Ezekiel 20:8-10 “But they rebelled against Me and were not willing to listen to Me; they did not cast away the detestable things of their eyes, nor did they forsake the idols of Egypt. Then I resolved to pour out My wrath on them, to accomplish My anger against them in the midst of the land of Egypt. “But I acted for the sake of My name, that it should not be profaned in the sight of the nations among whom they lived, in whose sight I made Myself known to them by bringing them out of the land of Egypt. “So I took them out of the land of Egypt and brought them into the wilderness."
Why didn’t God wipe them out in the wilderness?
"“But the house of Israel rebelled against Me in the wilderness. They did not walk in My statutes and they rejected My ordinances, by which, if a man observes them, he will live; and My sabbaths they greatly profaned. Then I resolved to pour out My wrath on them in the wilderness, to annihilate them. “But I acted for the sake of My name, that it should not be profaned in the sight of the nations, before whose sight I had brought them out." (Ezekiel 20:13-14, NASB95)
Why didn’t God judge the children, the next generation, who still rebelled?
20:21-22 "“But the children rebelled against Me; they did not walk in My statutes, nor were they careful to observe My ordinances, by which, if a man observes them, he will live; they profaned My sabbaths. So I resolved to pour out My wrath on them, to accomplish My anger against them in the wilderness. “But I withdrew My hand and acted for the sake of My name, that it should not be profaned in the sight of the nations in whose sight I had brought them out." (Ezekiel 20:21-22, NASB95)
20:44 "“Then you will know that I am the Lord when I have dealt with you for My name’s sake, not according to your evil ways or according to your corrupt deeds, O house of Israel,” declares the Lord God.’
Why was God gracious later in their history and why will he still be gracious to them?
Ezek 36:20-22 “When they came to the nations where they went, they profaned My holy name, because it was said of them, ‘These are the people of the Lord; yet they have come out of His land.’ “But I had concern for My holy name, which the house of Israel had profaned among the nations where they went. “Therefore say to the house of Israel, ‘Thus says the Lord God, “It is not for your sake, O house of Israel, that I am about to act, but for My holy name, which you have profaned among the nations where you went."
36:32 “I am not doing this for your sake,” declares the Lord God, “let it be known to you. Be ashamed and confounded for your ways, O house of Israel!”
This may be new to some of you. I mean, isn’t God focused on us? We think what God does is mainly for our sake, or for our benefit, right? The Bible says it the other way – everything God does is for God. The fact that we’re saved, on our way to heaven, and can live a blessed life on earth, is just a side-benefit, it’s an extra, almost an afterthought, a generous overflow of God’s greatness, which He could have kept to Himself. God’s Glory and God’s Name is what it’s all about; all else is secondary and subordinate to this end.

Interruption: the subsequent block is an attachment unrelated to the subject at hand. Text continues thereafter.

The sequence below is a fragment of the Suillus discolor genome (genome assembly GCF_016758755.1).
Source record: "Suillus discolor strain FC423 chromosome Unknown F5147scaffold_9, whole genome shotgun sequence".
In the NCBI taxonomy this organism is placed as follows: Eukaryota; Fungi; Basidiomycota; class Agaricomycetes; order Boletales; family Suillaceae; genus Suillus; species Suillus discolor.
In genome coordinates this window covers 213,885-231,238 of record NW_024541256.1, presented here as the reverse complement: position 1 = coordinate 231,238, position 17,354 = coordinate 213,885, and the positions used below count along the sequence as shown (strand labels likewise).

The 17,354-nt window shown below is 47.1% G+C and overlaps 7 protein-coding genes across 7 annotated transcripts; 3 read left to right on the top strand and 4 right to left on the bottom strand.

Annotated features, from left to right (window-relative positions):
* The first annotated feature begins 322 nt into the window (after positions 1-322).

God forgives our sins for His own sake, for the Glory of Himself. He doesn’t do it mainly for us, although we certainly benefit, but His ultimate goal is His own glory and His own name.
Now some us may not be comfortable with this whole concept of God being so self-focused and doing things for Himself – I mean, that sounds almost selfish, right? Well, it’s called being God-centered.
It is selfish for us to draw all the attention and focus to ourselves because we don’t deserve it, and others don’t benefit when we’re like that. Well, it’s not wrong for God to do that because He deserves it, and also because others benefit greatly from this God-centered-ness. Unless God is at the center of everything, including Himself, His creatures will be unsatisfied, so in reality God’s exaltation of Himself and His glory is one of the greatest examples of His love, because only in a Supreme God can we be supremely satisfied. It’s not a sin to exalt God, even if you are God. In fact, it would be a disservice and tragedy if God focused everything on a fallen world and depended on us unreliable and pathetic sinners. If God didn’t draw all the attention, glory and focus to Himself, we would be the losers.
You see, everything God does for us is for His glory and name. God is passionate about His own glory. He cares more about His own name then He does about you. Jesus didn’t come to earth and die on the cross to make much of us, but so that you can make much of God forever! God doesn’t save us because we’re so great but because He’s so great!
God doesn’t choose us and forgive us so we think “Wow, I’m really, really special” but to make us think “WOW, GOD IS AWESOME!” How amazing that there’s nothing desirable about us, but God still gives us grace and mercy! It’s not because of who we are, it’s in spite of who we are.